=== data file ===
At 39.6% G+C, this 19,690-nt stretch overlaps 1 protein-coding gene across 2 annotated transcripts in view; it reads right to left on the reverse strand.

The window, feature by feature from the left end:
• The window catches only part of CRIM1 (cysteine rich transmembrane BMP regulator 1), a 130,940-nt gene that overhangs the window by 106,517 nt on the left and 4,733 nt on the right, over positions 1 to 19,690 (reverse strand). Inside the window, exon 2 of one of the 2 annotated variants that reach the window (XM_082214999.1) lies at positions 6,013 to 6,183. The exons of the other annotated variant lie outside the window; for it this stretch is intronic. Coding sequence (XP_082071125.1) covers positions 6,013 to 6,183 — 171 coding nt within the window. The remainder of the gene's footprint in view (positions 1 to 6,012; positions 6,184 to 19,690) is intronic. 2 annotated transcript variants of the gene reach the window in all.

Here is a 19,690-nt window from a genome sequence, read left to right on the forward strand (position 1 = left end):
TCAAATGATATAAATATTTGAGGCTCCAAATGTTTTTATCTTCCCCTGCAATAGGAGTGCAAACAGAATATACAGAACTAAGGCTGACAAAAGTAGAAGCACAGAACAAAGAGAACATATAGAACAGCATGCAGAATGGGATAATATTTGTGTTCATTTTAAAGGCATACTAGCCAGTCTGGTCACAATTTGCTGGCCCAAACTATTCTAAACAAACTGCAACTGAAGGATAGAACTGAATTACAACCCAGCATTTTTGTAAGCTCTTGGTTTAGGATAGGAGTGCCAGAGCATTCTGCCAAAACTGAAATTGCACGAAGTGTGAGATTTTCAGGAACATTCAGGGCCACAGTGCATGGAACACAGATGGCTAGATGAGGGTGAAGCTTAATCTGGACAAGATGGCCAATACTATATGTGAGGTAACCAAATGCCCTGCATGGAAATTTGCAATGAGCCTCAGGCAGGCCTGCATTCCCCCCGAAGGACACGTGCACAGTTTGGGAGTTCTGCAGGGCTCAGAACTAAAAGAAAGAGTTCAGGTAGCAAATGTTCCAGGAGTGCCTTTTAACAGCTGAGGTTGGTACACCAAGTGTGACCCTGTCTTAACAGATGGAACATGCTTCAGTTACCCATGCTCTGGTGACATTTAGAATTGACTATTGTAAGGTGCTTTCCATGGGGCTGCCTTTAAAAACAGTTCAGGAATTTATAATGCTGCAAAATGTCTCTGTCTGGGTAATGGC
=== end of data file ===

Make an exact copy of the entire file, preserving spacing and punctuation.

At 39.6% G+C, this 19,690-nt stretch overlaps 1 protein-coding gene across 2 annotated transcripts in view; it reads right to left on the reverse strand.

The window, feature by feature from the left end:
• The window catches only part of CRIM1 (cysteine rich transmembrane BMP regulator 1), a 130,940-nt gene that overhangs the window by 106,517 nt on the left and 4,733 nt on the right, over positions 1 to 19,690 (reverse strand). Inside the window, exon 2 of one of the 2 annotated variants that reach the window (XM_082214999.1) lies at positions 6,013 to 6,183. The exons of the other annotated variant lie outside the window; for it this stretch is intronic. Coding sequence (XP_082071125.1) covers positions 6,013 to 6,183 — 171 coding nt within the window. The remainder of the gene's footprint in view (positions 1 to 6,012; positions 6,184 to 19,690) is intronic. 2 annotated transcript variants of the gene reach the window in all.

Here is a 19,690-nt window from a genome sequence, read left to right on the forward strand (position 1 = left end):
TCAAATGATATAAATATTTGAGGCTCCAAATGTTTTTATCTTCCCCTGCAATAGGAGTGCAAACAGAATATACAGAACTAAGGCTGACAAAAGTAGAAGCACAGAACAAAGAGAACATATAGAACAGCATGCAGAATGGGATAATATTTGTGTTCATTTTAAAGGCATACTAGCCAGTCTGGTCACAATTTGCTGGCCCAAACTATTCTAAACAAACTGCAACTGAAGGATAGAACTGAATTACAACCCAGCATTTTTGTAAGCTCTTGGTTTAGGATAGGAGTGCCAGAGCATTCTGCCAAAACTGAAATTGCACGAAGTGTGAGATTTTCAGGAACATTCAGGGCCACAGTGCATGGAACACAGATGGCTAGATGAGGGTGAAGCTTAATCTGGACAAGATGGCCAATACTATATGTGAGGTAACCAAATGCCCTGCATGGAAATTTGCAATGAGCCTCAGGCAGGCCTGCATTCCCCCCGAAGGACACGTGCACAGTTTGGGAGTTCTGCAGGGCTCAGAACTAAAAGAAAGAGTTCAGGTAGCAAATGTTCCAGGAGTGCCTTTTAACAGCTGAGGTTGGTACACCAAGTGTGACCCTGTCTTAACAGATGGAACATGCTTCAGTTACCCATGCTCTGGTGACATTTAGAATTGACTATTGTAAGGTGCTTTCCATGGGGCTGCCTTTAAAAACAGTTCAGGAATTTATAATGCTGCAAAATGTCTCTGTCTGGGTAATGGC